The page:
As more than a side note, Cicco says that the industry is running into a shortage of robotic talent. Just as job shops and manufacturers cannot find people who want to become machinists, they are having a hard time finding people to program and maintain robots. Responding to this need, automation suppliers continue to work toward a goal of making operating a robot as intuitive as powering up a smartphone or PC.
MTConnect 10th Anniversary
IMTS 2018 marks the 10th anniversary of MTConnect, a set of open, royalty-free standards that fosters greater interoperability between controls, devices and software applications, which was launched at IMTS 2008. At the time, Cicco, an electrical engineer, served on the MTConnect Technical Committee for AMT.
He explains that the vision at the time was for the manufacturing world to develop a protocol that enabled controls, software and devices to communicate with the simplicity of connecting USB devices to a PC, e.g., a mouse, a computer and a printer, all from different manufacturers, that can work seamlessly simply by installing the appropriate drivers.
“AMT and IMTS were light years ahead of everyone else when it came to funding, leading the development and marketing of MTConnect,” says Cicco. “Fast forward a decade, and you can see a host of automation and machine tool providers demonstrating the benefits of connected devices at IMTS 2018.”
One of the premiere demonstrations will occur at AMT’s Emerging Technology Center (ETC) in the North Building. “For the first time at IMTS, we will demonstrate an MTConnect-enabled ecosystem,” says Shinbara. The demonstration features a vertical CNC mill, a ROS-I (Robot Operating System-Industrial) interface and an articulated robotic arm that autonomously transfers the milled part to a CMM.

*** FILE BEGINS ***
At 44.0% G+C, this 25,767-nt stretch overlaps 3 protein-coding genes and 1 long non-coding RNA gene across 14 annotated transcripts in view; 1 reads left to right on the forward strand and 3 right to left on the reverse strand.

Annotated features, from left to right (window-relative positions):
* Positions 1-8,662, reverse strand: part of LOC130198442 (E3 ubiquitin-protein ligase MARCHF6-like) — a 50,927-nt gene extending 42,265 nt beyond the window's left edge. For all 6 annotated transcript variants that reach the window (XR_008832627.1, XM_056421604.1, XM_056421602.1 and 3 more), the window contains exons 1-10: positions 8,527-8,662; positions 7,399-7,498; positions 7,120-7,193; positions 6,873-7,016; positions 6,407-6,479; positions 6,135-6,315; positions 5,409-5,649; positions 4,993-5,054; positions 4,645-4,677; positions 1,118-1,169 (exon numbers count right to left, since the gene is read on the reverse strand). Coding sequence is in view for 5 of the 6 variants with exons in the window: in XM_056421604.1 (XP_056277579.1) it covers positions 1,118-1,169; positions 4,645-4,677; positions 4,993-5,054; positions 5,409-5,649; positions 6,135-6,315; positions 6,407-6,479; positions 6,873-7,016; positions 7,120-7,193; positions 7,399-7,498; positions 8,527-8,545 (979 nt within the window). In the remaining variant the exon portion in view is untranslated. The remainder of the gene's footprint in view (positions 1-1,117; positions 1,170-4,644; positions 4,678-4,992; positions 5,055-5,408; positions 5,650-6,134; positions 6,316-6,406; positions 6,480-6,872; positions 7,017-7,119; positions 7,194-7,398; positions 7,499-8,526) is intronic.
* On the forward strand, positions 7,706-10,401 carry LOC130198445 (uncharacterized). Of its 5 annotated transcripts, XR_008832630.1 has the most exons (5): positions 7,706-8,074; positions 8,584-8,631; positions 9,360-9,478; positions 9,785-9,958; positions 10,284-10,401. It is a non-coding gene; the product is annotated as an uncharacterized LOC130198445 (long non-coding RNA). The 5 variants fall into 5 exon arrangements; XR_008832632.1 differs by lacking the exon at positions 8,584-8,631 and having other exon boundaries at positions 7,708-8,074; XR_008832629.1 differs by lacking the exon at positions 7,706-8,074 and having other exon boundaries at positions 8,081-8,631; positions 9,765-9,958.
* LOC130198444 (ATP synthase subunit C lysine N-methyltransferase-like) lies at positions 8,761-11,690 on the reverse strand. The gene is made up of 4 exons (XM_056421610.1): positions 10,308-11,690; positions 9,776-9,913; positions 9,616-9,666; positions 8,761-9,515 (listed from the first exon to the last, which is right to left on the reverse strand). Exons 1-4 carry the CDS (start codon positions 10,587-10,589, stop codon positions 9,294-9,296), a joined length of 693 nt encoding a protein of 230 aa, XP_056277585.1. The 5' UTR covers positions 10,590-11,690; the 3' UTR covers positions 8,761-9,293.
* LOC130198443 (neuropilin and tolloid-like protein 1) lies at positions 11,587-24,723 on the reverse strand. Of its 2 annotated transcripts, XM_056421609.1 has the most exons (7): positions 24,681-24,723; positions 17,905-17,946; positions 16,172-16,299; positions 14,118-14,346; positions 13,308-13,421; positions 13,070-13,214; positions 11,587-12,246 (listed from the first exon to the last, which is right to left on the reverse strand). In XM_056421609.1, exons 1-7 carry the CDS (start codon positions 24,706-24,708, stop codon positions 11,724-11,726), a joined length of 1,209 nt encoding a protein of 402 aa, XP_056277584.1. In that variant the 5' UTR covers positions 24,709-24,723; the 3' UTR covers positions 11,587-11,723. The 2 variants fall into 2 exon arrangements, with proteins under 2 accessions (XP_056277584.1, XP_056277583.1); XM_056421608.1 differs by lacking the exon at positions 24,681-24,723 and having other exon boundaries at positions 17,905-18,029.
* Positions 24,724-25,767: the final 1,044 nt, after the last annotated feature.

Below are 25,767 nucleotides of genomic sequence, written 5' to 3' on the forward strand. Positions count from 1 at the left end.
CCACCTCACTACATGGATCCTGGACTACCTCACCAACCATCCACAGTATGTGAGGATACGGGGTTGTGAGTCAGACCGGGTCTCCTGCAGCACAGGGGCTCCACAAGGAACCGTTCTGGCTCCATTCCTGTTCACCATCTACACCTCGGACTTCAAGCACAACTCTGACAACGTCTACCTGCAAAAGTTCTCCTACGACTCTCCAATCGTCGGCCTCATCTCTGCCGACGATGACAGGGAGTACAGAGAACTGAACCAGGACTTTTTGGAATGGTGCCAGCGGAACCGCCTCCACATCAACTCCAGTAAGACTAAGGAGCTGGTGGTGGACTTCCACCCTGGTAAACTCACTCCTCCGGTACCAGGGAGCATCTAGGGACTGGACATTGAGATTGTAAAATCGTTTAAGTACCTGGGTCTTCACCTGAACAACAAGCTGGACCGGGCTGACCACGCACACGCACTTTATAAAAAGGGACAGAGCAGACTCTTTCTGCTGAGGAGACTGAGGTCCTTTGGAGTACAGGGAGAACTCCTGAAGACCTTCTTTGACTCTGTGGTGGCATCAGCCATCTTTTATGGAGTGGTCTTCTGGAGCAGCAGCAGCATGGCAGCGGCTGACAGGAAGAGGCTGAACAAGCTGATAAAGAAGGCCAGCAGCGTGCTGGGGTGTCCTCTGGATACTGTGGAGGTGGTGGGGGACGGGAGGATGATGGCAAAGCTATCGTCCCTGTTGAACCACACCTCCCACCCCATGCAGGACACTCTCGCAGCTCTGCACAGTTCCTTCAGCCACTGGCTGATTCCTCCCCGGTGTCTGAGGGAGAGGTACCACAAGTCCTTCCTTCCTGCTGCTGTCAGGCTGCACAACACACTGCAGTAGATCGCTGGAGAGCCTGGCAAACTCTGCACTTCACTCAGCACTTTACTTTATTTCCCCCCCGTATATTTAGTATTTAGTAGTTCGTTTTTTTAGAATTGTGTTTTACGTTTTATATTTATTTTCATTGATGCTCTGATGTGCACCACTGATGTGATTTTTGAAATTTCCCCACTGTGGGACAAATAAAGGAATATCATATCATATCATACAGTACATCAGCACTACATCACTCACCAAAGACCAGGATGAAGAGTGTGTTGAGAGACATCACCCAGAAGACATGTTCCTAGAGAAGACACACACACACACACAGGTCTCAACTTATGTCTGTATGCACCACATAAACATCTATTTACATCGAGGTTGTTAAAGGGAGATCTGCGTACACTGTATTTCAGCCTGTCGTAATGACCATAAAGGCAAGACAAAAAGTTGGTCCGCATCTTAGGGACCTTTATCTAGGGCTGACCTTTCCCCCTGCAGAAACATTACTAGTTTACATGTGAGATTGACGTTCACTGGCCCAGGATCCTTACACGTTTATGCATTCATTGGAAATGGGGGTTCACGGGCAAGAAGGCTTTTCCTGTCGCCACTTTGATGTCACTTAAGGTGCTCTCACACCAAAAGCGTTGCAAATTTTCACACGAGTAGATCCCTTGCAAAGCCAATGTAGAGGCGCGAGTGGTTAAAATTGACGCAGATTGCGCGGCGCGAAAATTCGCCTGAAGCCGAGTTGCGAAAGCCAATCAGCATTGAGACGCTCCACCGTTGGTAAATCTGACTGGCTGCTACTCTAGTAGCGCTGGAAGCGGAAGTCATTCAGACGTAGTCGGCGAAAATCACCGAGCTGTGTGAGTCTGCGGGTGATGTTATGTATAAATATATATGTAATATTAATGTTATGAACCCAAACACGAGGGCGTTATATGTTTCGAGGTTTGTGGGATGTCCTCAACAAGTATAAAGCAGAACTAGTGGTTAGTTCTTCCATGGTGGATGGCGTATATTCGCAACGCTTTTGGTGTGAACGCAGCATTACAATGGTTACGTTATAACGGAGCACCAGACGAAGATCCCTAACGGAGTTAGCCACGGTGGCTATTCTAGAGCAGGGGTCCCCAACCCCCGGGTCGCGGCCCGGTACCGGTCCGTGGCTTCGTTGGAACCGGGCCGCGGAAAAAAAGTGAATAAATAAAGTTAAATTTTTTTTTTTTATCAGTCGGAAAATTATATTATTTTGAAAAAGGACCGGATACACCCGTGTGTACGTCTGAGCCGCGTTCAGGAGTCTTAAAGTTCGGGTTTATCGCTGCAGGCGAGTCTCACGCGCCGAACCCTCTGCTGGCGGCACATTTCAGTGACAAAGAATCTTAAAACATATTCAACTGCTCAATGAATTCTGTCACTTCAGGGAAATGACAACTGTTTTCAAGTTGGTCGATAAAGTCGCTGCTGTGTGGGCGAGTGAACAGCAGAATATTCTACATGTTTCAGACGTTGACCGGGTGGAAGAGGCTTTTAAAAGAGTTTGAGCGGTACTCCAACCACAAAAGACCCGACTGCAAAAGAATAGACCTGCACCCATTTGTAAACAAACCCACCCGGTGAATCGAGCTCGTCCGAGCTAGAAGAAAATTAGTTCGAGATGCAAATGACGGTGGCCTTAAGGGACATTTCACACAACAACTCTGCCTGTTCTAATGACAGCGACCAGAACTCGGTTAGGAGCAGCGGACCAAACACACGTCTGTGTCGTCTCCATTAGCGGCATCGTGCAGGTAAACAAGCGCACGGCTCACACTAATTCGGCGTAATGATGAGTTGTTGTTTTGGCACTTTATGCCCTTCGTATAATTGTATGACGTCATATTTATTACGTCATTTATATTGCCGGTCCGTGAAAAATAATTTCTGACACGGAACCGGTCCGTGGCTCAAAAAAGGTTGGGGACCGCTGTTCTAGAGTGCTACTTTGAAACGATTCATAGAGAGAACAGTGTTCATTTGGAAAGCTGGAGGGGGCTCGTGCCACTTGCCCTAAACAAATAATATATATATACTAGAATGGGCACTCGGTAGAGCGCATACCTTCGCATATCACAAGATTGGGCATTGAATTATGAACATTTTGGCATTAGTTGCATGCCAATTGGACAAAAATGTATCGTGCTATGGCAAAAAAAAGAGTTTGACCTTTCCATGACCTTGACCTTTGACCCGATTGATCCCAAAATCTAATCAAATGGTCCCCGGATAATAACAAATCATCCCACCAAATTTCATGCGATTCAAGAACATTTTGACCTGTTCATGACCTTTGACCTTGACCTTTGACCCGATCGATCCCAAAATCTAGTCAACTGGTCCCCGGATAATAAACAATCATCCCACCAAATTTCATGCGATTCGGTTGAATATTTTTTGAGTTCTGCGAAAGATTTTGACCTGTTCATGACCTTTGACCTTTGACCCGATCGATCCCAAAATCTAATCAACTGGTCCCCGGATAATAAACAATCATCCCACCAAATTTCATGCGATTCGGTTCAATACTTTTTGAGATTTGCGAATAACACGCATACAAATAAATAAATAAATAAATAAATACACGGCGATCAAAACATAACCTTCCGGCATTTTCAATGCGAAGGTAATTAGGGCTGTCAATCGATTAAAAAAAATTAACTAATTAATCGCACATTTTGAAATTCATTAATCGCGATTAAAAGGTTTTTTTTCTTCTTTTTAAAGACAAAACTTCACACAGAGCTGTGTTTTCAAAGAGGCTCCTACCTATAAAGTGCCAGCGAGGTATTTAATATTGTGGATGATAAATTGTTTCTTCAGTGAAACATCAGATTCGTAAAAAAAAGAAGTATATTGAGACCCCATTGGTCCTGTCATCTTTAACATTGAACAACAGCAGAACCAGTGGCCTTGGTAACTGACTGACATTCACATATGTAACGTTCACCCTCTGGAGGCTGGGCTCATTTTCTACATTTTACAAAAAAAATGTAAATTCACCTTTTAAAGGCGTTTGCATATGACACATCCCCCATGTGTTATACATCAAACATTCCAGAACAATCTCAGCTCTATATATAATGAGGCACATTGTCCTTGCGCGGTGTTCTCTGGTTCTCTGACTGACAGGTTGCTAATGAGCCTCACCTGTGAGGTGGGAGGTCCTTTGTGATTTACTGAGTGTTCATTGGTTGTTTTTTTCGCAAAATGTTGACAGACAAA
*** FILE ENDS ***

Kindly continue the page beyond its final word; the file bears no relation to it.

“This many-to-many interface enabled system could demonstrate how data sharing creates a closed-loop system,” says Shinbara. “Using data from the CMM, the CNC could compensate for tool wear by recalculating its offsets to maintain tolerances closer to the median of the specification.”
“As another MTConnect example, automation providers can run specific analytics that indicate the health of the robotic system and its individual components,” says Cicco. “Instead of unplanned downtime for check-ups and maintenance, especially if a part still retains a high percentage of useful life, automation systems can communicate what needs maintenance and when, essentially achieving zero downtime.”
In short, connectivity is the key for companies that want to improve quality, hold tighter tolerances, push machine utilization rates to 90 percent or accomplish a host of other continuous improvement objectives.
AI, Students and the Future
Looking back a decade and comparing that to exhibits at IMTS 2018, one of the more impactful technology advances will be the use of vision systems on robot arms for bin picking.
“Early attempts to use cameras on robots would have been deemed ‘science projects’ instead of the basis for future commercial products,” says Cicco. “That has changed very rapidly. Today, industry puts robotic 3D bin picking and 3D inspection systems into use every day to increase productivity. Small- to medium-sized business owners might think such systems are too high tech, but that’s not necessarily the case.”